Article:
בית גוברין - מרשה

( Beit Guvrin-Maresha National Park )

Beit Guvrin-Maresha National Park is a national park in central Israel, containing a large network of caves recognized by UNESCO as a World Heritage Site. The national park includes the remains of the historical towns of Maresha, one of the important towns of Judah during the First Temple Period, and Bayt Jibrin, a depopulated Palestinian town known as Eleutheropolis in the Roman era. However, Maresha and Bayt Jibrin are not part of the UNESCO site, which covers only the cave network.

Archaeological artifacts unearthed at the site include a large Jewish cemetery, a Roman-Byzantine amphitheater, a Byzantine church, public baths, mosaics and burial caves.

It is located 13 kilometers from Kiryat Gat.

 Map of Kibbutz Beit Guvrin, historical Bayt Jibrin-Eleutheropolis, the national park with ancient caves World Heritage Site, and Tel Maresha (1940s Survey of Palestine map with modern overlay) Maresha dwellings

The earliest written record of Maresha was as a city in ancient Judah (Joshua 15:44[1]). The Hebrew Bible mentions among other episodes that Rehoboam fortified it against Egyptian attack. After the destruction of the Kingdom of Judah the city of Maresha became part of the Edomite kingdom. In the late Persian period a Sidonian community settled in Maresha, and the city is mentioned in the Zenon Papyri (259 BC). During the Maccabean Revolt, Maresha was a base for attacks against Judea and suffered retaliation from the Maccabees. After Hasmonean king John Hyrcanus I captured and destroyed Maresha in 112 BCE, the region of Idumea[2] remained under Hasmonean control. In 40 BC the Parthians devastated completely the "strong cite", after which it was never rebuilt.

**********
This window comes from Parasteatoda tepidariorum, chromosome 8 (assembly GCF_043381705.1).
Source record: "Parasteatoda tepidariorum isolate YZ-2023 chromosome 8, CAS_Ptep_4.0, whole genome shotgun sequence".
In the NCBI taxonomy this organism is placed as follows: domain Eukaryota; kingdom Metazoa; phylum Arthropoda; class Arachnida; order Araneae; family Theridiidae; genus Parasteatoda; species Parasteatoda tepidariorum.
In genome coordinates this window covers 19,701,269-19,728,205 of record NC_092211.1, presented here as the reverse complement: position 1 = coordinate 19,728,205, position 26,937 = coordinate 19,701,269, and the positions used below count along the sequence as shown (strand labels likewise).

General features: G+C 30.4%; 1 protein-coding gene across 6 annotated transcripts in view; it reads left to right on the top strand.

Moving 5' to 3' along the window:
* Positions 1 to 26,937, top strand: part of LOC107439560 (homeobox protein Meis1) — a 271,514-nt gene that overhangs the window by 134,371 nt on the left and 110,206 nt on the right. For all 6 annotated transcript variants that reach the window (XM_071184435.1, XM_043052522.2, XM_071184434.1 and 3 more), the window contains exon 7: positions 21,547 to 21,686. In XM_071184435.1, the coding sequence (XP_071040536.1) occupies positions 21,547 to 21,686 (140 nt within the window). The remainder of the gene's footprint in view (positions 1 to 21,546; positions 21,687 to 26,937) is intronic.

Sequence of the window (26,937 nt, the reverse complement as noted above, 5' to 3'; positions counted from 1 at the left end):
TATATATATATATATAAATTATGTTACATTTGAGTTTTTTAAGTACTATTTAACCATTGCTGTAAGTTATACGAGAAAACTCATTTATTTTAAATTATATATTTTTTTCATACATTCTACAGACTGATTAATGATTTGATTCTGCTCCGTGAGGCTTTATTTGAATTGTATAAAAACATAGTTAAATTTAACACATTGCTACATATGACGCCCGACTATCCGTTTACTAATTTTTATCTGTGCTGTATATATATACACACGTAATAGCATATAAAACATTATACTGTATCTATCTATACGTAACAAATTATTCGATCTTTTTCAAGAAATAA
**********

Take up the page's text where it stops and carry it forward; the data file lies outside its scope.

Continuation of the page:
Beth Gabra or Beit Guvrin succeeded Maresha as the main town of the area. Conquered by the Roman general Vespasian during the Jewish War (68 CE) and completely destroyed during the Bar Kochba revolt (132–135 CE), it was re-established as a Roman colony and in the year 200 it received the title of a city and the ius italicum, under the new name of "Eleutheropolis", 'city of freemen'. Sources from the Byzantine period mention both Christian and Jewish personalities living in the city. A large Jewish community existed during the Roman and Byzantine Periods and famous Tannaim and Amoraim resided here.[3]

^ "Joshua 15:44 - Bible Gateway". www.biblegateway.com. Retrieved 2023-08-01. ^ "Idumea". Catholic Answers. Retrieved 2023-08-01. ^ "Bet Guvrin (Beit Jibrin, Betogabris, Beth Gabra)". Carta Jerusalem. 2012-12-05. Retrieved 2023-08-01.
Photographies by:
Davidbena - CC BY-SA 4.0
Carole Raddato from Frankfurt, Germany - CC BY-SA 2.0
Davidbena - CC BY-SA 4.0
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